Lacinato is the type of kale that is commonly found in Tuscany and this is what the salad was originally made with. This I found in Singapore at Supernature ($14.50) and when it ran out, as it often does, I picked up a more asian variety of kale at Eat Organic ($11.50). While this variety was cheaper, it had a thick stem (like kailan), which meant quite a lot of wastage. Of late, I have found Cold Storage muscling in on the twice-a-week delivery of kale to the organic stores and red and green Australian kale has popped up on their shelves ($10). So this vegetable is a luxury in Singapore, but this does make an entire, large salad that easily feeds more than 10 people.

Red kale should really be called purple kale. It's beautiful to photograph. 

I washed out the leaves and flicked them, then towelled them dry (no need for a spinner here). Lining them up, I sliced the leaves finely from top downward, stopping when I reached the central stems. I reserved the last parts of the kale for juicing the next morning, it goes well with and balances out the sweet of pineapple and green apple juice. 

The salad is simplicity itself to make. Thinly slice a half cup of toasted almonds, a small piece of pecorino romano and 4 small, baby radishes with a mandolin. Slice up two peaches or two plums into thin layers. Layer the salad leaves with all the ingredients. See, so simple a child can assemble it.

To make the salad dressing, thinly slice two red onions and caramelize them by heating them in a pan until softened, then adding two tablespoon of white sugar, waiting for it to melt and then two tablespoons of balsamic vinegar. Swirl through to cook thoroughly, then remove from heat. Add olive oil and white vinegar to the mixture in the pan to form a thin dressing with the carmelized onions and pour over the kale salad when cooled or ready to serve, keep refrigerated otherwise  so the kale remains crisp.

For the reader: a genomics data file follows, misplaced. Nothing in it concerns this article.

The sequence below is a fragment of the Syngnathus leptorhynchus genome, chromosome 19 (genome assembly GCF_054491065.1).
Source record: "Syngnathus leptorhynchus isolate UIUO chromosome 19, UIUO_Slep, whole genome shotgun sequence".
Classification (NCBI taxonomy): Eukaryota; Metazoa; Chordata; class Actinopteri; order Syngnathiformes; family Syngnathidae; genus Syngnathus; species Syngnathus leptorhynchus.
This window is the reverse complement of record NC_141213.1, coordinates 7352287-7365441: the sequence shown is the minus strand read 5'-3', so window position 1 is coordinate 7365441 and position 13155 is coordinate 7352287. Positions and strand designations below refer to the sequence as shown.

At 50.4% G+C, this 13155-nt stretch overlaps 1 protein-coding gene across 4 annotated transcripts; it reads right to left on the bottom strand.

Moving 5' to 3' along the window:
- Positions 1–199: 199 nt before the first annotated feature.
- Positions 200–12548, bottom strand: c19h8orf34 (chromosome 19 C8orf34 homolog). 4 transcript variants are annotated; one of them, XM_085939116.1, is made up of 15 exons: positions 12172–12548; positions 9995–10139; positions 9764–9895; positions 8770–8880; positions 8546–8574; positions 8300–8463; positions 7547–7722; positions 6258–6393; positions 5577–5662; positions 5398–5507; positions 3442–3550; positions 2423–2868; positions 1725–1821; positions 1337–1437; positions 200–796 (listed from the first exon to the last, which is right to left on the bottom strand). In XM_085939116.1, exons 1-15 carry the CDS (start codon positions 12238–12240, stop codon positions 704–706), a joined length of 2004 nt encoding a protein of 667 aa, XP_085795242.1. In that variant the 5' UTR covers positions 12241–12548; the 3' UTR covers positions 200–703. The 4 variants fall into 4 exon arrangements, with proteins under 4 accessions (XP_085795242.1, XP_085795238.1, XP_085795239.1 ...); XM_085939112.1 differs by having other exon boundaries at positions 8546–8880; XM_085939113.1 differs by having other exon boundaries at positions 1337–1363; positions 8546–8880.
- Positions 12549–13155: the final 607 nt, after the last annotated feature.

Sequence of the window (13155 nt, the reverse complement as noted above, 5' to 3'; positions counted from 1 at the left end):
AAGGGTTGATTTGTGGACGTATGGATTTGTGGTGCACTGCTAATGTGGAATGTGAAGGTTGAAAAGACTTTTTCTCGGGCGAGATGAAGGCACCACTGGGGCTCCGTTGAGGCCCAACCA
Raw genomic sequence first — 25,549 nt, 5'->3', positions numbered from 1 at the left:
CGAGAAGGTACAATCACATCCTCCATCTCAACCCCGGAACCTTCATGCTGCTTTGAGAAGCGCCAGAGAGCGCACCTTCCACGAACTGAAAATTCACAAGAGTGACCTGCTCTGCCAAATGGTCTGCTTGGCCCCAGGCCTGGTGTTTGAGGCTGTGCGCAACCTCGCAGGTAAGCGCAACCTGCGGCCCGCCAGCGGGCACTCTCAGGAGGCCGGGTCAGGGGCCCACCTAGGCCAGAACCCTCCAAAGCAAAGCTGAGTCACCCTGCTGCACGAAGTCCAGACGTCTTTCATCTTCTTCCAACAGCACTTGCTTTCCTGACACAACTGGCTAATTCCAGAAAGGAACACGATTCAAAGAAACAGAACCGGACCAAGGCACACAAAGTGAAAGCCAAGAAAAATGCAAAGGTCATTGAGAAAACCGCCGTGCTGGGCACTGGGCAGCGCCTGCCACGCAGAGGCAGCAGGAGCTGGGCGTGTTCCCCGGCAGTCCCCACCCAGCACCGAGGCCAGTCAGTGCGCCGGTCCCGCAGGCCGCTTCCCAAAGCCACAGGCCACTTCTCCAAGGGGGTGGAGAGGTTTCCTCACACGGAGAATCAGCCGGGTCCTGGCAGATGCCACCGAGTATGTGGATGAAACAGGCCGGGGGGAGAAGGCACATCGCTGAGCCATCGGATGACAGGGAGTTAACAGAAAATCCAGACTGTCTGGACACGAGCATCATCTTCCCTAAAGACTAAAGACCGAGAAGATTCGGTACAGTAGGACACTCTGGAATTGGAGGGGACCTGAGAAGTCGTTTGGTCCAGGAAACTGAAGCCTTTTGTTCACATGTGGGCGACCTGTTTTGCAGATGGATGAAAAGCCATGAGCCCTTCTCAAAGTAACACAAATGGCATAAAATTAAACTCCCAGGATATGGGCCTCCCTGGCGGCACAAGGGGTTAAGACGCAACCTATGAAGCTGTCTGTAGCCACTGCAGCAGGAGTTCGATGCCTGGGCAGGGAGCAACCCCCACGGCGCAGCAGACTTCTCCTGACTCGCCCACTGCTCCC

I try to make a warm salad and a cold salad, so I sliced three handfuls of brussel sprouts finely. I probably used 30 sprouts for a huge bowl of salad, there was excess from 10 people. There are several ways to cook brussel sprouts, for years I thought people ate them only in their full green glory, boiled and so I was never a fan. Then I discovered that the sulphuric smell comes from defensive chemicals contained in the sprouts that are activated when they are over-cooked. This and the complex sugar raffinose, also contained within cabbage, sprouts and leafy vegetables, will create flatulence (just saying..). My favourite way to cook these is to stir-fry them just until they are soft and then to roast them in the oven. If you stir-fry them for too long, I find it really brings out that bitter note in the sprouts, whereas roasting them makes them caramelize to a more balanced sweetness.

Slice up some bacon, I like to use thick chunks of bacon and then cube or julienne the slices. Slice kernels of corn off two cobs. Another highlight of weekend morning marketing, I picked up these beautiful full ears of corn, still in their husks. Peeling off the husks always makes me feel like a prairie woman- poor deluded urbanite! You can really tell the difference between these ears and the skinny ones that I find in the regular supermarket, the kernels are so much larger, juicier, sweeter and plumper. I fried the bacon in some oil then added the brussel sprouts and corn, and about 100ml of water, frying just until the corn plumps up.

Then I tipped the mixture into an oven tray and roasted until the sprouts were cooked. While ladling them back into the bowl, I added fresh chopped cilantro. I like my salads rather plain, because I associate that with home-cooking, if you need more salt or oil, you can add fried shallots, or pepper, or even a dash of sour cream and slices of red peppers.

If you have a favourite salad recipe, send it along to me, I would love to try it!